USFS Fire Suppression: Foundational Doctrine
Sen. Maria Cantwell's April, 2005 statement on:
This is the fifth in a series of articles about professional status for the Fire and Emergency Services through a system of training and education. In Part One, the need for a system of training for the fire and emergency professional was discussed, and the challenges with our current separate systems were identified. Comparisons among other professions (Medicine, Law, Nursing etc.) and the Fire and Emergency Services were examined. Part Two discussed the Training and Education systems available to the fire service today – local, state and national programs and the way they compliment and supplement each other. Part Three discussed the Fire and Emergency Services Higher Education effort (FESHE), the development of model two and four-year degree curricula, syllabi and content, and the release of the thirteen USFA/NFA courses into four-year bachelor degree programs. Part Four discussed the Independent Assessment of Skills and Reciprocity. Part Five discusses the future.
Any trip, from a leisurely drive to a cross-country begins with “where you are.” You can’t go anywhere, or find any place, unless you know where you are.
Rather than try to describe the future, it might be helpful to describe how the system of training and education helps individuals at particular times in their Fire and Emergency Services career – determine where they are.
Understand that each of us has our own goals and ambitions. These articles may have described your situation, or someone you know. There is no “one best way;” each of us must decide for ourselves the paths we choose to take. These examples are meant to expose some of the potential opportunities for someone in the Fire and Emergency Services; but it may not suit a specific individual’s needs.
Right now, when someone begins a career in the Fire and Emergency Services, they are faced with professional development choices that have consequences that the individual may not fully appreciate. In some cases, some particular aspect of their job influences the individual; in others, a colleague, close friend or officer may influence them. In any event, the individual has several paths to choose from; but in many cases, they may see only one or two.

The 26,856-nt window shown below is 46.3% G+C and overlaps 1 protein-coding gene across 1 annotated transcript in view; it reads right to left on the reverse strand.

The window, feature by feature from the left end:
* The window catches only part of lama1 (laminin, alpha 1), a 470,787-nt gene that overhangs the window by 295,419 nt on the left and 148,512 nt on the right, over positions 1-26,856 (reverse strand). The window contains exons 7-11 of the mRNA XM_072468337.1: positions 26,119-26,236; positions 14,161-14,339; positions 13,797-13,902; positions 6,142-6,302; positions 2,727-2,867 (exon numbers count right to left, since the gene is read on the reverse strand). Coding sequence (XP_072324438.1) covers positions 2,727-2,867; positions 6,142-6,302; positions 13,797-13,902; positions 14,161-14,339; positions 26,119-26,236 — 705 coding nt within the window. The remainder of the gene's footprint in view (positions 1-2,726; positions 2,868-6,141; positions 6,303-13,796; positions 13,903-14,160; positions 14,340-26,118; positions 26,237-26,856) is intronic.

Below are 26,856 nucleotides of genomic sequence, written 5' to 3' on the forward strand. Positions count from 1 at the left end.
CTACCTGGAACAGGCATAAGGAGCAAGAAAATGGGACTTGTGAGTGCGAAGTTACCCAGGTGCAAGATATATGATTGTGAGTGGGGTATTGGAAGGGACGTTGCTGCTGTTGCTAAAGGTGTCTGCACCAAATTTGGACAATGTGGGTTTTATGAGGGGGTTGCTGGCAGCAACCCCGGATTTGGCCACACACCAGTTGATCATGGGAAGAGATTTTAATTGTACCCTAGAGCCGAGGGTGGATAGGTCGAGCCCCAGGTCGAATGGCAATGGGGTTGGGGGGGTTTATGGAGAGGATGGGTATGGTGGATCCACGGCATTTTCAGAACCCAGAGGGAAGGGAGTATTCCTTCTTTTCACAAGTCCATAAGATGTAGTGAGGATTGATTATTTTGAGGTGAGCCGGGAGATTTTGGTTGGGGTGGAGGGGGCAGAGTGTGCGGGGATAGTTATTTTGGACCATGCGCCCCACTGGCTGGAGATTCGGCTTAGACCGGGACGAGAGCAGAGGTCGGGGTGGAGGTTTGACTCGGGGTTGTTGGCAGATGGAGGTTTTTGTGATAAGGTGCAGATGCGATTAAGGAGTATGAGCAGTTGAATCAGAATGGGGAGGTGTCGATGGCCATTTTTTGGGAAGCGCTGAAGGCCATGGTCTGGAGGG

One path leads toward training and certification in particular disciplines. Of course, the one that is familiar to all is Firefighter I, II and III. Other disciplines in the training and certification include inspection, training, fire officer and a host of others. Depending upon the level of certification desired, these certifications can take a long time to complete. Depending upon the department and the personnel selection system, these certifications may lead to promotion to a higher rank.
Another path leads toward a degree - Associate, Bachelor and graduate. This path involves years of college coursework, research and writing. Formal academic pursuits typically occur outside the fire department on the student’s own time and often at his or her own cost. Like certification, education may or may not increase the likelihood of promotion, depending upon the department’s personnel practices.
A third path deals solely with the department’s promotion practices. An individual seeks whichever path leads to promotion and decides that whatever the pursuit, the outcome must achieve advancement. In most departments, this involves some form of competitive examination, from multiple-choice questions to an assessment center. Any of these promotion processes may include an interview with the Chief, City Manager or Mayor.
Up until now, these paths were viewed as mutually exclusive, that is to say, an individual chose one over the others in order to achieve his or her goal. With a system of training and education, this isn’t the case.
With an agreement between a State Fire Training system and a college in their state, as a firefighter moves through the certification processes, there is an opportunity to receive some college credit for certification (and the training behind that certification). Again, depending upon the agreement between the State Fire Training system and a college, a student who takes a college course may receive some credit towards certification. As an example, if someone took a Management 101 course in college, they may receive some credit toward certification in Fire Officer I.
Since State Fire training systems may issue National Fire Academy certificates for the NFA courses they deliver, it follows that they must also accept them. It doesn’t make much sense to award something if you don’t accept it. This is one step toward reciprocity. Hopefully, before long, all States will accept certification awarded by another state as many do now.